Guest Post by Nakia Gray
I’ve always known that there has to be some good reason that Maryland is known as the “Free State.” In an effort to ensure that the State lives up to its nickname, the Maryland State Legislature passed a bill that prevents managers from snooping on password-protected content, a practice that supporters of the bill argue violates privacy and intimidates job seekers and employees. The bill provides protection to Marylanders by preventing employers and potential employers from demanding them to hand over passwords to Facebook or Twitter accounts before giving them a job.
Robert Collins, a former corrections officer in Maryland, said he was asked for his Facebook account information while being recertified for his job following a leave of absence.
“It almost seemed that my compliance was compulsory.” Collins told the Washington Post.
Collins complied with the request but felt very uneasy. He sought advice from the American Civil Liberties Union (ACLU) afterwards and that’s what sparked this investigation and proposed change to the law.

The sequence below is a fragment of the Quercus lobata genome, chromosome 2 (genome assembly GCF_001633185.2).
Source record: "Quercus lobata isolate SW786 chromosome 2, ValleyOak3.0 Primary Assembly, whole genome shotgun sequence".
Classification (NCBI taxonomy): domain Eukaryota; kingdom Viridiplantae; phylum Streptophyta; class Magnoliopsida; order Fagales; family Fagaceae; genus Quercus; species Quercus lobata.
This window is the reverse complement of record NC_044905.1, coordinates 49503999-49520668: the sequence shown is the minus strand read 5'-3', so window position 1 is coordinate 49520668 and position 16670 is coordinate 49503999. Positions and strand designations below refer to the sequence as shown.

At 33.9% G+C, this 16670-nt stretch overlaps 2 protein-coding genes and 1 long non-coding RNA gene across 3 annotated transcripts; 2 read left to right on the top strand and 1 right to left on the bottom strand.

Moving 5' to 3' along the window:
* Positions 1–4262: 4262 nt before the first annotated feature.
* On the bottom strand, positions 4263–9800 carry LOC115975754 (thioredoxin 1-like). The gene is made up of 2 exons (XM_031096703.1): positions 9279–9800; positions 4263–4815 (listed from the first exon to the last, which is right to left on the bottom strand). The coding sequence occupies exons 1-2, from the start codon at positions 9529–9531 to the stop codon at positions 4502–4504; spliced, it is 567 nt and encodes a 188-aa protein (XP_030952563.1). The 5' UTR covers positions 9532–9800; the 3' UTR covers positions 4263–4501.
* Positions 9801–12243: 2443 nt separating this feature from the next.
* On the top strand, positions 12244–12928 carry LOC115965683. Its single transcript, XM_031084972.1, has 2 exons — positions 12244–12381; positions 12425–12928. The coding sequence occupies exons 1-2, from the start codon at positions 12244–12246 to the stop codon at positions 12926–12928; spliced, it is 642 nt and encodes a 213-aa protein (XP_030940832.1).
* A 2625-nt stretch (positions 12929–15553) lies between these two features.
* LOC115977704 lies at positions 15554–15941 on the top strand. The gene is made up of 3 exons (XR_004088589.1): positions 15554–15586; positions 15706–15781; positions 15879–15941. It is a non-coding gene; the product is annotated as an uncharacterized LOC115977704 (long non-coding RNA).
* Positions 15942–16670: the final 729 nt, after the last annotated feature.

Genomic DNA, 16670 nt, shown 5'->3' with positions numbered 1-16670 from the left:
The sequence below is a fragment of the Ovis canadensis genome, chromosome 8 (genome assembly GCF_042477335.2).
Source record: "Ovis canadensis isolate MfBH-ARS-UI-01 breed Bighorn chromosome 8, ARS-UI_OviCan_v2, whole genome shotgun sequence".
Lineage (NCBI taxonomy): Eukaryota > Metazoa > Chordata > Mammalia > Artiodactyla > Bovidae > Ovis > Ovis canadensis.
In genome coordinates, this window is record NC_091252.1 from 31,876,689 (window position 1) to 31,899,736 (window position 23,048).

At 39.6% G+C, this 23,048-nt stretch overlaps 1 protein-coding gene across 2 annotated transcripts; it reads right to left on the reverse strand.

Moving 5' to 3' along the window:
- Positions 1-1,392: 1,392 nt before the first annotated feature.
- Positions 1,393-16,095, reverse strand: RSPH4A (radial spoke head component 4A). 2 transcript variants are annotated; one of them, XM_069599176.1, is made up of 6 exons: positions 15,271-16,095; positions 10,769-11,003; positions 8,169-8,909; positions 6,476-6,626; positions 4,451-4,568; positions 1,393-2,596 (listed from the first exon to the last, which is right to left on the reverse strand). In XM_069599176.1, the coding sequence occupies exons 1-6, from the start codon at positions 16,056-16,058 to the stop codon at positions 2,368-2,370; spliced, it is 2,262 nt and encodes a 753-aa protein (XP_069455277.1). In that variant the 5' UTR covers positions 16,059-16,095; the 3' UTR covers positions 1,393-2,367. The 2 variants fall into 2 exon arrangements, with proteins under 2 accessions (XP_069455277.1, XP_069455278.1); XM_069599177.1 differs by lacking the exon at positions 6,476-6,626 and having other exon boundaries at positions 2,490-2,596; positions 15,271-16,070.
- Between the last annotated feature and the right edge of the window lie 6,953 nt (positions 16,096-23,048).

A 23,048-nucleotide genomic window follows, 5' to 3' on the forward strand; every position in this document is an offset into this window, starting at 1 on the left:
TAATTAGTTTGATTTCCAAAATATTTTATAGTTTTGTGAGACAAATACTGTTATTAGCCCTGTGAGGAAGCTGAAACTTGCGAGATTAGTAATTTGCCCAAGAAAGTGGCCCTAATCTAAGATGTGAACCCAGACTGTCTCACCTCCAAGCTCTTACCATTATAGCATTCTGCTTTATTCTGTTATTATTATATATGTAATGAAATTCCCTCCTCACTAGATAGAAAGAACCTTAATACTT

It is not officially a law in Maryland just yet, Governor Martin O’Malley is still reviewing the bill. If O’Malley signs it, Maryland will be the first state to speak up about what I consider broad overreaching by employers.
As technology has developed and we all seem to be living our lives online, people should feel that use of the computer and online activities can be trusted and private. Otherwise would be completely contrary to what we’ve been taught over the years…the internet is safe and can be trusted.
I can’t think of any reason, other than plain nosiness, that would warrant an employer invading an employee’s privacy by perusing their social media profiles.
Hopefully the bill is signed into law and more states step up to the plate and do the same.